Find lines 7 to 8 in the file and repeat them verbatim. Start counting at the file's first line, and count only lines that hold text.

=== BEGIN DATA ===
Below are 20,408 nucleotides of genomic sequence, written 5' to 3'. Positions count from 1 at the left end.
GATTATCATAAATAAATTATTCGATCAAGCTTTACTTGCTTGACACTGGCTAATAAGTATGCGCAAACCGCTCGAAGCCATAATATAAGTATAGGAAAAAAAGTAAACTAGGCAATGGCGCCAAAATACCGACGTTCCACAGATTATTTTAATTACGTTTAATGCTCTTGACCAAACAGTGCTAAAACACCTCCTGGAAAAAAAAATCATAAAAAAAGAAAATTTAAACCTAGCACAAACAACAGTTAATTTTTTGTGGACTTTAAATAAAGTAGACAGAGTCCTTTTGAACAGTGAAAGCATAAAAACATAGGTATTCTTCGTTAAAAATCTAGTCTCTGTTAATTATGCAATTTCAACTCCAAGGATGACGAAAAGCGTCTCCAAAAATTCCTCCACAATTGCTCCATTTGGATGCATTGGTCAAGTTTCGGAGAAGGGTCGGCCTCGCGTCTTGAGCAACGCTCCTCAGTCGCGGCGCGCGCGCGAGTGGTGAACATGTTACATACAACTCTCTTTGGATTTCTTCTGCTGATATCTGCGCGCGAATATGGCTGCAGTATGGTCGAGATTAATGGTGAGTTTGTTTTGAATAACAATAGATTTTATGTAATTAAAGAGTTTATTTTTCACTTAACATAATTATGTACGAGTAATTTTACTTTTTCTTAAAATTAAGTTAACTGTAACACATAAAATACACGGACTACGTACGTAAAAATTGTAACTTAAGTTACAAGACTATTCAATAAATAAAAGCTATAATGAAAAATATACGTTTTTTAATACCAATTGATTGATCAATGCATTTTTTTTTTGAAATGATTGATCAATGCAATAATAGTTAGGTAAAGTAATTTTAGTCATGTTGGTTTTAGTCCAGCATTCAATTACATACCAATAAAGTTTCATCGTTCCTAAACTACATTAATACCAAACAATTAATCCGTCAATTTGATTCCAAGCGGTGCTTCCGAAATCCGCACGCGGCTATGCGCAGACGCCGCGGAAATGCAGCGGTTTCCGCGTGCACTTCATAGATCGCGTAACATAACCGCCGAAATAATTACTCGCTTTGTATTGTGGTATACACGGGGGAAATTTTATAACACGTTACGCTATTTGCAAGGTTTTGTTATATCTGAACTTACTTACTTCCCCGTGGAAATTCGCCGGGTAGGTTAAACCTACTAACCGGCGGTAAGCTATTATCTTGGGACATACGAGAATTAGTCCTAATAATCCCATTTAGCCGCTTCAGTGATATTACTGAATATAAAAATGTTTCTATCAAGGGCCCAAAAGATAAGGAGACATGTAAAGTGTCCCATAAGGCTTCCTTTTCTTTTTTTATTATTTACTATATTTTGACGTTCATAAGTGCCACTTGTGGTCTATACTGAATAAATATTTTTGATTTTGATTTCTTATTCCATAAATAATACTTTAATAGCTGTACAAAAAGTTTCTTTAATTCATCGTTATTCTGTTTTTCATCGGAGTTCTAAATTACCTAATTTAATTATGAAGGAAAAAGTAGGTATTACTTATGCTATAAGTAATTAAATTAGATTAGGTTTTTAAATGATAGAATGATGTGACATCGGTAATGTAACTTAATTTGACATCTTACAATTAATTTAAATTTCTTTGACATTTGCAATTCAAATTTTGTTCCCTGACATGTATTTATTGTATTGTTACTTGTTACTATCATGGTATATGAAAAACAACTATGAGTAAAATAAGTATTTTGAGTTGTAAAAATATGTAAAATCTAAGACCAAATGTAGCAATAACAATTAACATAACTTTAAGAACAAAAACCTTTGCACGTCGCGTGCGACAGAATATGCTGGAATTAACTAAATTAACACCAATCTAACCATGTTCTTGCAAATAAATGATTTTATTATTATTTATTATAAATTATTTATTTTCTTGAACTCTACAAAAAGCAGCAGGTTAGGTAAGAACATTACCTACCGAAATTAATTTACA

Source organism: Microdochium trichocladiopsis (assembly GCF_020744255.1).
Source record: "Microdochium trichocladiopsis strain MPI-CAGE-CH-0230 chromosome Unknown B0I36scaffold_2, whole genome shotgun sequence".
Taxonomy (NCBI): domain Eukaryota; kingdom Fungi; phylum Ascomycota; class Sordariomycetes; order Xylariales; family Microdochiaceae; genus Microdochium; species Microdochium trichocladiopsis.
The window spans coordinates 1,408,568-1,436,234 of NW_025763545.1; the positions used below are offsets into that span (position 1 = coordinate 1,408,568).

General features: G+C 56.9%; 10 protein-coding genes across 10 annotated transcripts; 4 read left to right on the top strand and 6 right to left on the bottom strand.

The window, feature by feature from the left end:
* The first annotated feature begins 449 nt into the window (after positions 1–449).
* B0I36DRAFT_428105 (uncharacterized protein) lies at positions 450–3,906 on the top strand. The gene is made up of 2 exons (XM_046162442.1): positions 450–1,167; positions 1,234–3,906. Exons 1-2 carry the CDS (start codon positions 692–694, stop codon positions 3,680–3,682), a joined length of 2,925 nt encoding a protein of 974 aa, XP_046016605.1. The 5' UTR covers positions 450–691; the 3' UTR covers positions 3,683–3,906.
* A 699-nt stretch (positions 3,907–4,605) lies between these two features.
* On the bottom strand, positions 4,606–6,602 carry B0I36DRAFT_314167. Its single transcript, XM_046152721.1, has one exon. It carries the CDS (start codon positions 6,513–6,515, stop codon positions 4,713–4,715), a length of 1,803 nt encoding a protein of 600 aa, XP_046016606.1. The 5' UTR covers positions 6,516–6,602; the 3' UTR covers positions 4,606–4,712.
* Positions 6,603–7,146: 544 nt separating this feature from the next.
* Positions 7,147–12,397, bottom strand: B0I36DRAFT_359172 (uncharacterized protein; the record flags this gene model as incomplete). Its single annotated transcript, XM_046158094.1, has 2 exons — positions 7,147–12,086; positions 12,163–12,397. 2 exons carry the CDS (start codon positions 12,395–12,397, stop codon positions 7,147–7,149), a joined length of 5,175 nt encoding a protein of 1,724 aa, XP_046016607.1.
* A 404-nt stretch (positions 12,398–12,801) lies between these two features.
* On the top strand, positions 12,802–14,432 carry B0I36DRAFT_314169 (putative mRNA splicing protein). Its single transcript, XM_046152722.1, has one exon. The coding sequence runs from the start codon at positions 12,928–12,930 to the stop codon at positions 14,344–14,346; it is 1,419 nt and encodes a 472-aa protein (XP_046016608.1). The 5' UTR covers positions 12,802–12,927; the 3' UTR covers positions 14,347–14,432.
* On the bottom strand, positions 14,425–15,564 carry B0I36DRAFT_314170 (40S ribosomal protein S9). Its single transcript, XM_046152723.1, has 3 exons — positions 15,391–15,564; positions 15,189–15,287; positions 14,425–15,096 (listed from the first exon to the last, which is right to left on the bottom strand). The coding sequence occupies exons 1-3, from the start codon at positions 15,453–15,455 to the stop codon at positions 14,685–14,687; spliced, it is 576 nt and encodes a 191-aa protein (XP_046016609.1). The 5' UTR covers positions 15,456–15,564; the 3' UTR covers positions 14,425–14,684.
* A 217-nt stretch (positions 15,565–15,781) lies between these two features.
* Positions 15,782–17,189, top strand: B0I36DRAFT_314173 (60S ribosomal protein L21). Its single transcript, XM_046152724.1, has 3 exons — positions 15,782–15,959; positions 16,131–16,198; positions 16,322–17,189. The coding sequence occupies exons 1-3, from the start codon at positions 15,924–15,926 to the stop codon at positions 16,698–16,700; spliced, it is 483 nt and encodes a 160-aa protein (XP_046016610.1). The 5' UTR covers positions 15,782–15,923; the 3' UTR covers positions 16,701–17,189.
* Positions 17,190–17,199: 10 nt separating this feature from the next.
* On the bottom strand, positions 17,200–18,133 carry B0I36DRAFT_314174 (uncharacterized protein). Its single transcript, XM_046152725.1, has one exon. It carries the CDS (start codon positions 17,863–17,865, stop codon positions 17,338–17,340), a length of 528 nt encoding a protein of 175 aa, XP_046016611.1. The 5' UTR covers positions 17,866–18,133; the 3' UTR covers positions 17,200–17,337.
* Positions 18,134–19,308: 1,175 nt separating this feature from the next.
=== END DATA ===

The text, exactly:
General features: G+C 56.9%; 10 protein-coding genes across 10 annotated transcripts; 4 read left to right on the top strand and 6 right to left on the bottom strand.

The window, feature by feature from the left end: